• [0046]
    The optical properties of the tissue model are shown in FIG. 3A for the top layer, in FIG. 3B for the bottom layer, and in FIG. 3C for the middle layer. The optical properties of the top and bottom layers are exactly the same as those in a previous publication 16 from our group to facilitate comparison of the accuracy of optical property estimation later using the multilayered scaling method with the accuracy using the previously developed sequential estimation method (Liu & Ramanujam, 2006). The ranges of optical properties were chosen to represent those of human cervical tissue (Collier et al., 2003). The absorption coefficients of the middle layer are identical to those of the top layer, while the scattering coefficients of the middle layer are twice those of the top layer to approximate a precancerous layer (Collier et al., 2003). Absorption and scattering were assumed to be contributed, respectively, by Nigrosin at known concentrations and polystyrene spheres with a diameter of 1.053 μm and a volume concentration of 0.256%. Mie theory (Bohren & Huffman, 1983) was used to calculate the scattering properties of the polystyrene spheres. The refractive indices of the spheres and water were assumed to be 1.6 and 1.3352, respectively, in the calculation.
  • [0047]
    The refractive index of the medium above the tissue models, the refractive index of the tissue models, and the refractive index of the medium below the tissue models were 1.462, 1.338, and 1.338, respectively. The value of g was 0.9 unless specified otherwise. These parameters are maintained equal to those in the baseline simulation for scaling as described in the previous section to achieve “ideal conditions” for evaluation of scaled reflectance in Section IV hereinbelow. They will be varied to examine the valid range of scaled reflectance in Section V hereinbelow. The diameter of both source and detector fibers was 200 μm, and the NA was fixed at 0.22 for these simulations. The center-to-center distance between the source and the detector fibers was varied from 0 to 2000 μm with a uniform increment of 200 μm.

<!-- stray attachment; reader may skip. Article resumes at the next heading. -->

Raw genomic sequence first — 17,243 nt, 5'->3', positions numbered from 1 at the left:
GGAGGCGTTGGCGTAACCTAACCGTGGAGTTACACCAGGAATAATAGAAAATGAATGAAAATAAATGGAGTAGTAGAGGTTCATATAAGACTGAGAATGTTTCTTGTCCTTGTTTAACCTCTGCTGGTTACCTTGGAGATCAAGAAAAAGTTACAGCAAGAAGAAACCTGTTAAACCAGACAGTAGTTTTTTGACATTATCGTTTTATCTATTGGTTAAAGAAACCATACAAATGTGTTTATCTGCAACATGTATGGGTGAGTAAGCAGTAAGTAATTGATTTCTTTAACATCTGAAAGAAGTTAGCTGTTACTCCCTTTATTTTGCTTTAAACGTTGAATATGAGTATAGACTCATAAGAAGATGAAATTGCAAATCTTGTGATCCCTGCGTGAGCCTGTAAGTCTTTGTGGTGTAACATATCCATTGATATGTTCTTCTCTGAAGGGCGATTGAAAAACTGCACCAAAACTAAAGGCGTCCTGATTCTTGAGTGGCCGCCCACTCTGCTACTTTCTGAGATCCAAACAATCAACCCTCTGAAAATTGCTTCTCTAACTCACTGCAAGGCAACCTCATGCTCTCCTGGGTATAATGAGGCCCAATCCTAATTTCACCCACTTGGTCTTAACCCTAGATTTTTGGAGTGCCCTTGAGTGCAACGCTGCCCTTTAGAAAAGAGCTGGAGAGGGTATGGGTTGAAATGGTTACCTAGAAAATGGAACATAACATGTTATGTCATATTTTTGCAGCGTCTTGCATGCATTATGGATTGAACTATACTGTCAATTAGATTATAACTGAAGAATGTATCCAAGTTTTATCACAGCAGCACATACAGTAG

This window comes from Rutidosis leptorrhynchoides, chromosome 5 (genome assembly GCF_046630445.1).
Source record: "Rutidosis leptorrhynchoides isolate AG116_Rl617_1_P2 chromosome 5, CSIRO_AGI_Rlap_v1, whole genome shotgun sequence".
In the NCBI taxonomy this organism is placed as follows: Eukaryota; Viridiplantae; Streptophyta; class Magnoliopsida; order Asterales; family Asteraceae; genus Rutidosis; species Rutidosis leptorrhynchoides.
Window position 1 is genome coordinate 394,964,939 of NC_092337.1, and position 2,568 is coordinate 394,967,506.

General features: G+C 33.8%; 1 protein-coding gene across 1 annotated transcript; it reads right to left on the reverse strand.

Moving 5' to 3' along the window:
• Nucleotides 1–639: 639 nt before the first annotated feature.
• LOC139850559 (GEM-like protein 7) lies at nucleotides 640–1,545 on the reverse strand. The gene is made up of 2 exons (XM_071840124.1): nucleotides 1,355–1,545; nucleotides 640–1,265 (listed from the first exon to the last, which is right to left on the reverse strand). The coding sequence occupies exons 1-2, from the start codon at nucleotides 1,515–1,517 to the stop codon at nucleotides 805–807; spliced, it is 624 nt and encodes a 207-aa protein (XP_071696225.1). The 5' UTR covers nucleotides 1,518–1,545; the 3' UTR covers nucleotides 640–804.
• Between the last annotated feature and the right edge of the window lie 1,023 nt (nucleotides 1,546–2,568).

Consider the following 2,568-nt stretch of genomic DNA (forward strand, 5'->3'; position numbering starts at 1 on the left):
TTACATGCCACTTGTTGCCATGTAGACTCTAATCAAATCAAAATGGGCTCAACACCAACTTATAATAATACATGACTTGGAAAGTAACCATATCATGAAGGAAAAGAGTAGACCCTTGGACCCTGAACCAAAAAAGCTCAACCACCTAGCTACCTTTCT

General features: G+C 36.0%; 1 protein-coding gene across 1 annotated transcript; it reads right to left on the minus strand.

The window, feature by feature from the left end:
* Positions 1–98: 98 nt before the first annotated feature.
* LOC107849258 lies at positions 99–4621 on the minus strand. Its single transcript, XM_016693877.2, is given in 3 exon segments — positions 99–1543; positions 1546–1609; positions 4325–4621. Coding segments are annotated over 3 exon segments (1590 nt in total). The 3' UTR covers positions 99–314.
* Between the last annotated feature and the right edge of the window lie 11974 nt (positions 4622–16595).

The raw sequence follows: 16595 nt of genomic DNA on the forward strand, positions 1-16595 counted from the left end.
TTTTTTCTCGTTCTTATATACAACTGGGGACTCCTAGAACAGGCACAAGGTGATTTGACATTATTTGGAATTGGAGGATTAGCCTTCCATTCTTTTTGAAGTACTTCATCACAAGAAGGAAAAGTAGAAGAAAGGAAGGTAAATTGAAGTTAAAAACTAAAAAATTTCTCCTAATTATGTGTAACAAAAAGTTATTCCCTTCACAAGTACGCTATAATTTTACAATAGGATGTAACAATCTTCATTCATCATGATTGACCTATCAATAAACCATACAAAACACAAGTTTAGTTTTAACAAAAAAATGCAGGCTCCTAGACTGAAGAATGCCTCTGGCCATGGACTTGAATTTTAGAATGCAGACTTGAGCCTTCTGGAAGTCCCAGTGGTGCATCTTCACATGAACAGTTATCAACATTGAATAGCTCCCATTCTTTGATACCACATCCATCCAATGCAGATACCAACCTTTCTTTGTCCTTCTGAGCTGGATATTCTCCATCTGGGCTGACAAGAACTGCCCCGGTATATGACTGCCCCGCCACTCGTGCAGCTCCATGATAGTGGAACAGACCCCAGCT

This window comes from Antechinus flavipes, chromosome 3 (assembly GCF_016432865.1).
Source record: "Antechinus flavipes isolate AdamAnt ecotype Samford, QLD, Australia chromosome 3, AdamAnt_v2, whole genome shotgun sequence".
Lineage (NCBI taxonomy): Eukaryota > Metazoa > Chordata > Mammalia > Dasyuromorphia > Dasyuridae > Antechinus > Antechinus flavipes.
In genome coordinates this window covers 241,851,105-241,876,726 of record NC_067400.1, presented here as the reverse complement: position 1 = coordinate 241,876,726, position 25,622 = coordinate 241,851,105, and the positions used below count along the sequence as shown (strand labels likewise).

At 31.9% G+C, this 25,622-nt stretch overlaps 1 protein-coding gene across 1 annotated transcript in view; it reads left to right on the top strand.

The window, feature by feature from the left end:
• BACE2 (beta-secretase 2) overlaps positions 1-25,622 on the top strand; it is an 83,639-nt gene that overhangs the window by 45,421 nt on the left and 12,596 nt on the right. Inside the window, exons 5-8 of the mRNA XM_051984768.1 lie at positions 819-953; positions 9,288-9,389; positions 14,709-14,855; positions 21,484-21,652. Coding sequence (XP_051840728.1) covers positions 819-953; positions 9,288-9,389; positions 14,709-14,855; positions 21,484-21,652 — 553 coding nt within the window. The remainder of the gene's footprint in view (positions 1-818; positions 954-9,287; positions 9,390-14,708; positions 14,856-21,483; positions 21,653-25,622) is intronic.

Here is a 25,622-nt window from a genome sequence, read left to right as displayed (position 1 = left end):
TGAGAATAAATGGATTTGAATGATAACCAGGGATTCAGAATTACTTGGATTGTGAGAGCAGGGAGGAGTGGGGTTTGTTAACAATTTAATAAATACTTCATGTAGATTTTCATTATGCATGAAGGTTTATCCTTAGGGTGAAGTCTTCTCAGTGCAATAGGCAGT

• IV. Accuracy of Scaled Reflectance Relative to Independently Simulated Reflectance under Ideal Conditions
  • [0048]
    To test the accuracy of scaled diffuse reflectance under ideal conditions, the reflectance was independently simulated on the original two-layered epithelial model, in which the same anisotropy factor, refractive indices, and phase function as used in the baseline simulation were employed. Each independent simulation was run six times. The percent deviation between scaled and simulated results at each individual wavelength was calculated as follows to quantify the accuracy of the scaled results and is shown in FIGS. 4 and 5:
  • [0000]
    PercentDeviation = Scaled - Simulated Simulated 100 , ( 1 )
  • [0000]
    where “Scaled” represents the scaled reflectance value and “Simulated” represents the mean of simulated reflectance values from six runs of the independent simulation on the same tissue model. The percent deviations of six simulated reflectance values relative to their mean were also calculated in the same manner. The 95% confidence interval (CI) of the percent deviations of simulated reflectance relative to their expected value was then estimated as follows:
  • [0000]

    95% CI=└mean−1.96std/√{square root over (m)},mean+1.96std/√{square root over (m)}┘,  (2)
  • [0000]
    where m is the number of simulation runs (m=6) and “mean” and “std” refer to the mean and standard deviation of the calculated percent deviations. It should be pointed out that the mean of the percent deviations is always zero and the 95% CI gives the range of the true percent deviation with a p-value of 0.05.